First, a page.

BEING THERE: Richard Thompson @ PFF

Richard Thompson, Philadelphia Folk Festival, last night by PETE TROSHAK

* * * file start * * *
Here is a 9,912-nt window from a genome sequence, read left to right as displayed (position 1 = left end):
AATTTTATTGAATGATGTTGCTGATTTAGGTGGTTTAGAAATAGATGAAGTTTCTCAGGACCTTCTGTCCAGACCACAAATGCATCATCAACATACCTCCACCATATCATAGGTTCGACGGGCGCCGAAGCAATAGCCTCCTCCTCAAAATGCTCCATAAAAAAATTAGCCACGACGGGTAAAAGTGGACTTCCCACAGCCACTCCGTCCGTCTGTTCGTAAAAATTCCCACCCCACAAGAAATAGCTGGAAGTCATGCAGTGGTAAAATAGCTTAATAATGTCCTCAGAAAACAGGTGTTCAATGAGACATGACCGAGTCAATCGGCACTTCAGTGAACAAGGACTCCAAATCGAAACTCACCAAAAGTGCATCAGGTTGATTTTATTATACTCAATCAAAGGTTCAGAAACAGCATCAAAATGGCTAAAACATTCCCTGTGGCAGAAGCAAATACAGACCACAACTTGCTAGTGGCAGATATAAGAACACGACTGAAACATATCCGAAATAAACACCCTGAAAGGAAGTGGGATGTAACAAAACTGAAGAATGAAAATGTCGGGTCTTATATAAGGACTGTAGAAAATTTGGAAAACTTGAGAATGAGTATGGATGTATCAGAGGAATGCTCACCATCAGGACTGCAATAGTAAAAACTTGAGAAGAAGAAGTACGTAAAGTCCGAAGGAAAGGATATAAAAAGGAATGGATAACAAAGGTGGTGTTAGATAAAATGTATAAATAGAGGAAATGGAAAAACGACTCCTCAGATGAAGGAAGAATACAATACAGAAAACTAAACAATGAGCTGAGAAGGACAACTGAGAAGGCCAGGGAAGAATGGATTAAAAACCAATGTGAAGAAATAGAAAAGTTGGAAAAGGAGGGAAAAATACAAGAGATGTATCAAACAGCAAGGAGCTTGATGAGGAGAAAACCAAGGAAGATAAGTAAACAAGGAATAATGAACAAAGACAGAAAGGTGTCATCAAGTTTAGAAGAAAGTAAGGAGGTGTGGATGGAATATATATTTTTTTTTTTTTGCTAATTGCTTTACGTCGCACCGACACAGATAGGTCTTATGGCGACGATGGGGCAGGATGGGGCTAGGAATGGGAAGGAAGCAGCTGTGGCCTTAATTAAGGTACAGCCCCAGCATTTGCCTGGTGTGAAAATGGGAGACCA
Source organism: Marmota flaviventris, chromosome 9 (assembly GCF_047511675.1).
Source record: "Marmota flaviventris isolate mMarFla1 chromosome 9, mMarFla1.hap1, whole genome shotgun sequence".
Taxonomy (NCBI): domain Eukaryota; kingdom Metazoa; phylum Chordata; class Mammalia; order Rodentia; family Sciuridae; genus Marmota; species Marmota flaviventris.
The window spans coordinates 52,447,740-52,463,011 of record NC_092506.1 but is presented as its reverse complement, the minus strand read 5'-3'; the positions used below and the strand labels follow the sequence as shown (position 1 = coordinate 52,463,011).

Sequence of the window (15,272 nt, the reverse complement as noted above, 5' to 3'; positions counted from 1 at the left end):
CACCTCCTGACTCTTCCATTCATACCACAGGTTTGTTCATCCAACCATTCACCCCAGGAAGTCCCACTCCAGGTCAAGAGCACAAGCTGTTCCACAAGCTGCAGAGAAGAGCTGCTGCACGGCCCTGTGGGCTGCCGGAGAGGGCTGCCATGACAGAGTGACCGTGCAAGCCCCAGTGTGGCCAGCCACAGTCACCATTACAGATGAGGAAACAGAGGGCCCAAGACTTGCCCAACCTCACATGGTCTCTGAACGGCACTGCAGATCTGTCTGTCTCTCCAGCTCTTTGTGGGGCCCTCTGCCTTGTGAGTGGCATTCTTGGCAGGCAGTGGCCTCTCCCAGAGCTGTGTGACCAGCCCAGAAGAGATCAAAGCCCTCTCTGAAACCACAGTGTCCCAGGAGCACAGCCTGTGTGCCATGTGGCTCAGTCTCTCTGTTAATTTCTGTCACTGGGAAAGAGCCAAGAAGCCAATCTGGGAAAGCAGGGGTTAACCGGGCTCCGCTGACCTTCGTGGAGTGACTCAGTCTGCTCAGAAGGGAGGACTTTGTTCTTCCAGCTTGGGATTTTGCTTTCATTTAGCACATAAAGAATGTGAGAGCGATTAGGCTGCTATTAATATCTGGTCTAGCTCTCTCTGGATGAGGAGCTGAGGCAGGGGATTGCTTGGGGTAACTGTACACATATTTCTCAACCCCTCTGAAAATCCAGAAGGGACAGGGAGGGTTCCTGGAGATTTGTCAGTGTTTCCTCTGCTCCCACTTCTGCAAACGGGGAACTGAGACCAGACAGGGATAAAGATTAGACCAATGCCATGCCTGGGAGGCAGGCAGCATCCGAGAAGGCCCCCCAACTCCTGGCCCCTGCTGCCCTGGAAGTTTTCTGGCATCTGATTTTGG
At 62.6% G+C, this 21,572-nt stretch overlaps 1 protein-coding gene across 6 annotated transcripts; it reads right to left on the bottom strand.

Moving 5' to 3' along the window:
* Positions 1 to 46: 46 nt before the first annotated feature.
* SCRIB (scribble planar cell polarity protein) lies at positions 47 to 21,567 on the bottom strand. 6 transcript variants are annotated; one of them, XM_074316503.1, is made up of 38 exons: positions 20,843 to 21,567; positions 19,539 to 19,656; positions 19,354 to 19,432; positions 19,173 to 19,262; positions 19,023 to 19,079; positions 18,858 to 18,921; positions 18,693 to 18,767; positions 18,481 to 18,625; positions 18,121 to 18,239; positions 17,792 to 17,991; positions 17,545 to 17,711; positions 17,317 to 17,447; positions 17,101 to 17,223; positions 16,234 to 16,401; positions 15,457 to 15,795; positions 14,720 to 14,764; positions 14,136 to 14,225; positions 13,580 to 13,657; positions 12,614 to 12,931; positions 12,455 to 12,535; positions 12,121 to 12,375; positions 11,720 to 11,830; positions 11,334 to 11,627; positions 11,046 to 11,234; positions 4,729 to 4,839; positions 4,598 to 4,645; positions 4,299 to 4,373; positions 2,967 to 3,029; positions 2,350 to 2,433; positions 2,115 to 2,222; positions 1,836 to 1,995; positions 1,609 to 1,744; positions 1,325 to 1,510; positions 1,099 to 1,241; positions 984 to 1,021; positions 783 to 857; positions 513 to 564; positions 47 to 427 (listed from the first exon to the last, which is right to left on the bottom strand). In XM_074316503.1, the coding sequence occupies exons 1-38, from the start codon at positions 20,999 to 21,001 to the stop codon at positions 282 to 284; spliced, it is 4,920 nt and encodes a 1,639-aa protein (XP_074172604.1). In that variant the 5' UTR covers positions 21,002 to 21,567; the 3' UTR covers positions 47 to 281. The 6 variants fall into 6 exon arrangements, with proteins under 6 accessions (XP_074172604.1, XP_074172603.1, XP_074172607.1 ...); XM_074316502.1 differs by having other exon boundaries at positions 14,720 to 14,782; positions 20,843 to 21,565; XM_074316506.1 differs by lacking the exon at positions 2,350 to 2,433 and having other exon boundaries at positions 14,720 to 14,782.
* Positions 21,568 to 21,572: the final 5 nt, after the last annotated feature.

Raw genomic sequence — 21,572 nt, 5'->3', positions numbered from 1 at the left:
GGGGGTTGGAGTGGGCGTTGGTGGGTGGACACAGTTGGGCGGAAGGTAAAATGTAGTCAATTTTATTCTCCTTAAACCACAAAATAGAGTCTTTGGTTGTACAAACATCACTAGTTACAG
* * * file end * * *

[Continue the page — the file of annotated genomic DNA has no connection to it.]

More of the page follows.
The Philadelphia Folk Fest is a music institution now in its fifty-second year. The Fest is held on an idyllic patch of moonlight farmland, with a stage housed in a barn-like structure at the bottom of a steep, crowd-filled hill. The fest is a four day event complete with campgrounds and a variety of musical acts, kind of like a mini-Woodstock with less mud and no bad brown acid. Friday night at the Philadelphia Folk Festival was headlined by British guitar and songwriting legend Richard Thompson — a veteran of the festival, having first performed at it forty-two years ago on a ramshackle stage with folk-rock pioneers Fairport Convention. He took the stage looking like a beret-and-scarf wearing Obi-Wan Kenobi and packing a battle-worn orange creamsicle Fender Strat. Thompson was backed by the frisky, Double-Trouble-esque rhythm section of slick bass player Taras Prodaniuk and thundering drummer Michael Jerome. They kicked off their slow building 80-minute set with three new songs from Thompson’s current and altogether excellent Electric album, the standout being the brisk rocker “Sally B.” He followed that with a majestic, amps-on-eleven “For Shame of Doing Wrong” that elicited a loud cheer from the crowd. Thompson delivered his best new song next, a scathing tune called “My Enemy” during which you could almost taste the venom dripping from the notes as they spit from his guitar. Other highlights included the appropriately carnival-like, chiming “Wall of Death” and a three minute long breathtaking solo by Thompson during crowd sing-along favorite “Tear Stained Letter.” But the twin peaks of the show came when Thompson delivered two of his most famous numbers. First he strapped on an acoustic and gave his band a breather while he delivered a crowd-silencing and chill-inducing “1952 Vincent Black Lightning.” Thompson stood eyes closed as his fingers flew up and down the frets as the notes of the tragic love song poured down like silver from his guitar. Thompson closed out his main set with a stomping, reverb-drenched “Shoot Out The Lights” that had the usually mild-mannered festival crowd fist-pumping and rocking. Thompson dazzled with multiple solos on this number, and played so hard that his guitar went way out of tune. Prodaniuk stepped in and delivered an impressive impromptu bass solo to cover the space in the song until Thompson was back in tune. Thompson announced his return by tearing back into the song like a charging elephant, driving it to its finish with a furious flurry of bucking-and-snorting notes, leaving the stage smiling and triumphant. — PETE TROSHAK